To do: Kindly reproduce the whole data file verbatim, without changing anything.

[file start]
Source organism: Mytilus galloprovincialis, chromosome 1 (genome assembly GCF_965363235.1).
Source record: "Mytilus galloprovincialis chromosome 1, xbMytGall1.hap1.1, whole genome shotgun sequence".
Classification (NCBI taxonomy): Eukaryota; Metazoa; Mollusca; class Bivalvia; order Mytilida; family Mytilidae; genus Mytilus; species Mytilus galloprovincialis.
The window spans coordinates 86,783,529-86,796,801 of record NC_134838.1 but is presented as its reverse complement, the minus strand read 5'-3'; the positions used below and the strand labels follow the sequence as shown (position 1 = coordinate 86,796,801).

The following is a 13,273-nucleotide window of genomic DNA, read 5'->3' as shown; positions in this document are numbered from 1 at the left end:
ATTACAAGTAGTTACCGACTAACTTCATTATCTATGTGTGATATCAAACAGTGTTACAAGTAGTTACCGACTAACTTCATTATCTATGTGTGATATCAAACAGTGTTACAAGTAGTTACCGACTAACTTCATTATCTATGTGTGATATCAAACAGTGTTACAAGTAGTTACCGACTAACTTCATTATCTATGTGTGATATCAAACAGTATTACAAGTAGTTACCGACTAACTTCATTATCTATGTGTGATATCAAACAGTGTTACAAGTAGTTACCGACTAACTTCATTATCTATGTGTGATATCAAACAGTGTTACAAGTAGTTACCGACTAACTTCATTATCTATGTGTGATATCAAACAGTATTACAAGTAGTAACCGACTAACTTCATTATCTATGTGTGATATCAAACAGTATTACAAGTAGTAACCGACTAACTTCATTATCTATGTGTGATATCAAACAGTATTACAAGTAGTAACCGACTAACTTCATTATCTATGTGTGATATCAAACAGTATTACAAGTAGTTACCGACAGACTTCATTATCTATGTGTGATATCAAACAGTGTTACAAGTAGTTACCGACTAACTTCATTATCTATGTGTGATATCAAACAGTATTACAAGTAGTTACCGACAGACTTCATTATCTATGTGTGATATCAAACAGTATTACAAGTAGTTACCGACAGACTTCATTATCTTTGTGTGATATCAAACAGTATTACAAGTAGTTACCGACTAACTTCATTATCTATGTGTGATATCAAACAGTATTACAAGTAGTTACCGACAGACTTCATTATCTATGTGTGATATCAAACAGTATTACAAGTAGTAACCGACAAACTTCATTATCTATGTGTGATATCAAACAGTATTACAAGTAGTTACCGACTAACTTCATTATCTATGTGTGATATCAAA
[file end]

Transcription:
Source organism: Mytilus galloprovincialis, chromosome 1 (genome assembly GCF_965363235.1).
Source record: "Mytilus galloprovincialis chromosome 1, xbMytGall1.hap1.1, whole genome shotgun sequence".
Classification (NCBI taxonomy): Eukaryota; Metazoa; Mollusca; class Bivalvia; order Mytilida; family Mytilidae; genus Mytilus; species Mytilus galloprovincialis.
The window spans coordinates 86,783,529-86,796,801 of record NC_134838.1 but is presented as its reverse complement, the minus strand read 5'-3'; the positions used below and the strand labels follow the sequence as shown (position 1 = coordinate 86,796,801).

The following is a 13,273-nucleotide window of genomic DNA, read 5'->3' as shown; positions in this document are numbered from 1 at the left end:
ATTACAAGTAGTTACCGACTAACTTCATTATCTATGTGTGATATCAAACAGTGTTACAAGTAGTTACCGACTAACTTCATTATCTATGTGTGATATCAAACAGTGTTACAAGTAGTTACCGACTAACTTCATTATCTATGTGTGATATCAAACAGTGTTACAAGTAGTTACCGACTAACTTCATTATCTATGTGTGATATCAAACAGTATTACAAGTAGTTACCGACTAACTTCATTATCTATGTGTGATATCAAACAGTGTTACAAGTAGTTACCGACTAACTTCATTATCTATGTGTGATATCAAACAGTGTTACAAGTAGTTACCGACTAACTTCATTATCTATGTGTGATATCAAACAGTATTACAAGTAGTAACCGACTAACTTCATTATCTATGTGTGATATCAAACAGTATTACAAGTAGTAACCGACTAACTTCATTATCTATGTGTGATATCAAACAGTATTACAAGTAGTAACCGACTAACTTCATTATCTATGTGTGATATCAAACAGTATTACAAGTAGTTACCGACAGACTTCATTATCTATGTGTGATATCAAACAGTGTTACAAGTAGTTACCGACTAACTTCATTATCTATGTGTGATATCAAACAGTATTACAAGTAGTTACCGACAGACTTCATTATCTATGTGTGATATCAAACAGTATTACAAGTAGTTACCGACAGACTTCATTATCTTTGTGTGATATCAAACAGTATTACAAGTAGTTACCGACTAACTTCATTATCTATGTGTGATATCAAACAGTATTACAAGTAGTTACCGACAGACTTCATTATCTATGTGTGATATCAAACAGTATTACAAGTAGTAACCGACAAACTTCATTATCTATGTGTGATATCAAACAGTATTACAAGTAGTTACCGACTAACTTCATTATCTATGTGTGATATCAAA